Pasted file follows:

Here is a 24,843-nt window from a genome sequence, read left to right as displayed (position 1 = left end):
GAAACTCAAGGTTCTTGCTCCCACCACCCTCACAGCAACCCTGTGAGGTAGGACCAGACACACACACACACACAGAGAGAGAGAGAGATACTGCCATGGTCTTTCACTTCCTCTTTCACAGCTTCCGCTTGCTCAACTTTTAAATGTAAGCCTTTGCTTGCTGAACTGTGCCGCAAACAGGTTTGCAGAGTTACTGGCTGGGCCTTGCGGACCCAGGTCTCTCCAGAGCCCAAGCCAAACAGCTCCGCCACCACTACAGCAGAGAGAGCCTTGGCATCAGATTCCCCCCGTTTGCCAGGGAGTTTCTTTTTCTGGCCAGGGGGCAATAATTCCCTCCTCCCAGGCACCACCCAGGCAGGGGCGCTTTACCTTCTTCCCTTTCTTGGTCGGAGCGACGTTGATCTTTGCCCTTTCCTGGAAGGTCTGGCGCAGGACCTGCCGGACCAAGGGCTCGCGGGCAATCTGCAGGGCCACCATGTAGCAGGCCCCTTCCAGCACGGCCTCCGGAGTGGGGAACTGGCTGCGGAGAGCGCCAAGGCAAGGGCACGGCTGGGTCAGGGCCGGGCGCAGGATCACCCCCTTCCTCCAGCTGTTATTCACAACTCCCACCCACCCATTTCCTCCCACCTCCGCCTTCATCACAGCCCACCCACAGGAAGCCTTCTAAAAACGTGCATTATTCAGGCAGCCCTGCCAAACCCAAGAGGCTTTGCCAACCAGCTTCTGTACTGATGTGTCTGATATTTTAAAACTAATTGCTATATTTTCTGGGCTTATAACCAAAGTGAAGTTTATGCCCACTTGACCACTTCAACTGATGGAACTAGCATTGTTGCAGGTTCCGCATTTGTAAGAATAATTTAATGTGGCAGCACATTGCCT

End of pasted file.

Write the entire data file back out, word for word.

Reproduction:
Here is a 24,843-nt window from a genome sequence, read left to right as displayed (position 1 = left end):
GAAACTCAAGGTTCTTGCTCCCACCACCCTCACAGCAACCCTGTGAGGTAGGACCAGACACACACACACACACAGAGAGAGAGAGAGATACTGCCATGGTCTTTCACTTCCTCTTTCACAGCTTCCGCTTGCTCAACTTTTAAATGTAAGCCTTTGCTTGCTGAACTGTGCCGCAAACAGGTTTGCAGAGTTACTGGCTGGGCCTTGCGGACCCAGGTCTCTCCAGAGCCCAAGCCAAACAGCTCCGCCACCACTACAGCAGAGAGAGCCTTGGCATCAGATTCCCCCCGTTTGCCAGGGAGTTTCTTTTTCTGGCCAGGGGGCAATAATTCCCTCCTCCCAGGCACCACCCAGGCAGGGGCGCTTTACCTTCTTCCCTTTCTTGGTCGGAGCGACGTTGATCTTTGCCCTTTCCTGGAAGGTCTGGCGCAGGACCTGCCGGACCAAGGGCTCGCGGGCAATCTGCAGGGCCACCATGTAGCAGGCCCCTTCCAGCACGGCCTCCGGAGTGGGGAACTGGCTGCGGAGAGCGCCAAGGCAAGGGCACGGCTGGGTCAGGGCCGGGCGCAGGATCACCCCCTTCCTCCAGCTGTTATTCACAACTCCCACCCACCCATTTCCTCCCACCTCCGCCTTCATCACAGCCCACCCACAGGAAGCCTTCTAAAAACGTGCATTATTCAGGCAGCCCTGCCAAACCCAAGAGGCTTTGCCAACCAGCTTCTGTACTGATGTGTCTGATATTTTAAAACTAATTGCTATATTTTCTGGGCTTATAACCAAAGTGAAGTTTATGCCCACTTGACCACTTCAACTGATGGAACTAGCATTGTTGCAGGTTCCGCATTTGTAAGAATAATTTAATGTGGCAGCACATTGCCT